In the back-up: Nightwing and Robin fight a talking gorilla in a metal corset. Wait a minute…Nightwing and Robin fight a talking gorilla in a metal corset? Okay, just had to make sure I meant that. Then the two go and vists Jason Blood (somtimes known as Etrigan the Demon), who tells them more about the power of the trinity in magic.

My take: This is getting good.

I liked the distraction of the Crime Syndicate in the lead story and hope it turns out to be just that, a distraction. Not everything in this series needs to be related to the Trinity plot. In fact, it makes sense that some of it wouldn’t. It’s not like all the other bad guys are going to stand aside and say “It’s Morgaine Le Fey’s turn now.” Supervillains don’t take turns.

And while the lead and the Trinity are focusing on something else, the back-up is the perfect place to keep the overall series arc flowing nicely. Just because Superman, Batman and Wonder Woman are busy defending innocents doesn’t mean the evil Trinity is taking a vacation. They’re still working on their master plan, and who’s better than Nightwing, Robin and Oracle to keep an eye on it? Hey, those three are just like their own little Trinity. Neat.

Anyway, the best parts of this issue are best discussed as…

Things to keep an eye on: Superman’s acting a little weird. The guy’s really angry that the Crime Syndicate is abducting people…and I mean really angry. Like super-angry. Like acting-completely-out-of-character angry. Like so-angry-the-other-characters-realize-he’s-acting-out-of-character angry. And now that I think about it, Batman not realizing right away that he’d come into contacts with the Howlers before is pretty out of character. So is Wonder Woman going shopping while the boys fight crime. The entire Trinity is freaking out; is this the evil Trinity’s doing? (more…)

Book of Doom: Final Crisis #3

Man, Final Crisis just isn’t going to get any better, is it? We’re about halfway through now, and the third issue was just as poorly paced and written as the first one. As you may have been able to tell from the past few days of posts, the other guys here have similar feelings.

Final Crisis 3So what are my biggest complaints?

“You. No longer. As in, employed at this outlet.”

Excuse me, Mr. Morrison, but absolutely no one on the face of the Earth talks like that. No, Buffy the Vampire Slayer doesn’t count as a person. Is all this “Monitor living as a mortal” stuff even necessary? I’m not a moron. I’m going to remember what’s happened four issues from now when the Mortal Monitor stuff starts to come into play. Don’t just throw a page of wasted space into every issue to remind me about the guy.

“It’s a little known fact that death can’t travel faster than the speed of light.”

Boy, that just doesn’t make any sense at all. So maybe that black skier guy can’t travel faster than the speed of light, but as far as I’m aware he’s only the grim reaper for the New Gods. But didn’t Barry Allen waste away into nothing during Crisis on Infinite Earths? Didn’t several people have visions of that happening? You can’t just say, “Barry Allen never died,” because he did. And I’ve got the sneaking suspicion that this isn’t going to turn out to be Barry anyway.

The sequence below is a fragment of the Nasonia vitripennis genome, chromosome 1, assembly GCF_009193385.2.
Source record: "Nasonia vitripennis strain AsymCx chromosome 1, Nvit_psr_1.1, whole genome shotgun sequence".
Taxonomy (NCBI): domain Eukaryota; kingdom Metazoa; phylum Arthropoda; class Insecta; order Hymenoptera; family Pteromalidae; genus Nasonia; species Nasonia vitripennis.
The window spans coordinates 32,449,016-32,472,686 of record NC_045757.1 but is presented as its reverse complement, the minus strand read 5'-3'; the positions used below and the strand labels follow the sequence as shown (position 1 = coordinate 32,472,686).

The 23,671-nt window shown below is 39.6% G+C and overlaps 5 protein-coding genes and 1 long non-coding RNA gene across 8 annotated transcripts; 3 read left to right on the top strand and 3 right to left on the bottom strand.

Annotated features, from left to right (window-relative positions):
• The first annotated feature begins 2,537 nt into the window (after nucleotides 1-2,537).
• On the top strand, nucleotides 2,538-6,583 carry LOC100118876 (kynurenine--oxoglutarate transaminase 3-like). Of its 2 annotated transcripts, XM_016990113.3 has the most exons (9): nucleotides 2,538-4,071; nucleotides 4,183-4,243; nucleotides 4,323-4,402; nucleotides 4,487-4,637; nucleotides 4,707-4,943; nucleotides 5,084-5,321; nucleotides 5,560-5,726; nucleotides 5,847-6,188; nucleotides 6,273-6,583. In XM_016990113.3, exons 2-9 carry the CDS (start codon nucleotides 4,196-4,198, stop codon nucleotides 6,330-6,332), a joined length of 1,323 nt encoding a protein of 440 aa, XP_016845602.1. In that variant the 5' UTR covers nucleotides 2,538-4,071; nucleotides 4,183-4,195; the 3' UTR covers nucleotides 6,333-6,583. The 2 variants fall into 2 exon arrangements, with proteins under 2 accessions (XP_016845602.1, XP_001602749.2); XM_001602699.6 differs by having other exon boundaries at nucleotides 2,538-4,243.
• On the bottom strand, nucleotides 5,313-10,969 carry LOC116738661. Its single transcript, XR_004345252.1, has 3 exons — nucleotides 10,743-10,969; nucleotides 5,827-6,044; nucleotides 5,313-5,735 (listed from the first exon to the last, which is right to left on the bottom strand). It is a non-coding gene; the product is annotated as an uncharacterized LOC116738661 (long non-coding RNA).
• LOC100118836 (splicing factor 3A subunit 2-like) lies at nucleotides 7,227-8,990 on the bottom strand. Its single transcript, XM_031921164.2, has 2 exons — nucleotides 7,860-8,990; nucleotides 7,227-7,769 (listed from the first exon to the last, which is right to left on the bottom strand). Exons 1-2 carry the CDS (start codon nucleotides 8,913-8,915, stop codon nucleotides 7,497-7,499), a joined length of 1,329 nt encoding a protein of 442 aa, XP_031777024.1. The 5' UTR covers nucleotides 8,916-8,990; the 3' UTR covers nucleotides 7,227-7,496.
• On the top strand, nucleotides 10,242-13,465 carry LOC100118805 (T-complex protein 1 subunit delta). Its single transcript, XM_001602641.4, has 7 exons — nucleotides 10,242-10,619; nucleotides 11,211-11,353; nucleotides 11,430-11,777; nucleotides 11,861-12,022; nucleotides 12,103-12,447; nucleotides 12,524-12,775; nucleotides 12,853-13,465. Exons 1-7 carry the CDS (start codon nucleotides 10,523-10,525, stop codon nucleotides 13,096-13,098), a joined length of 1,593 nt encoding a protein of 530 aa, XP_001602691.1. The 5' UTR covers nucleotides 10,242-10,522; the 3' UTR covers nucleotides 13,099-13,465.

“I guess Superman has problems of his own, Jim. I have to stay with my wife.”

I never remember Superman being quite this selfish before. Superman’s not the kind of guy to choose his wife over millions of innocents. And can someone please explain to me how Superman’s heat vision could possibly be keeping Lois’ heart beating? Last time I checked, your nervous system doesn’t work by sending intense heat to your muscles to tell them what to do.

“Article X? The draft for superheroes?”

Ooh! A superhero draft! No one’s ever thought about doing that! It’s not like Marvel’s big crossover from 2007 wasn’t based on that same concept or anything. But aside from the unoriginality, the idea is ridiculous on its face. (more…)

Where Were You…?

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Where Were You…?

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Where Were You…?

where were you

Trinity #9

9In the lead: Wonder Woman tries to rescue civilians at a mall bombing committed by new villain Swashbuckler, which is all an elaborate plan to steal Etta Candy’s ID card for Morgaine Le Fey. Meanwhile, Batman tries to fight off the werewolves that attacked him last issue. At the Department of Metahuman Affairs (also known as SHIELD), Sarge Steel briefs Diana Prince on some strange mass disappearances of populations around the globe. With the help of Nightwing and Robin, Batman learns that the werewolves are called Howlers and their branding discs are Arthurian in nature. Wonder Woman is told that Earth-3’s Crime Syndicate is responsible for the disappearances and calls in the JLA for back-up.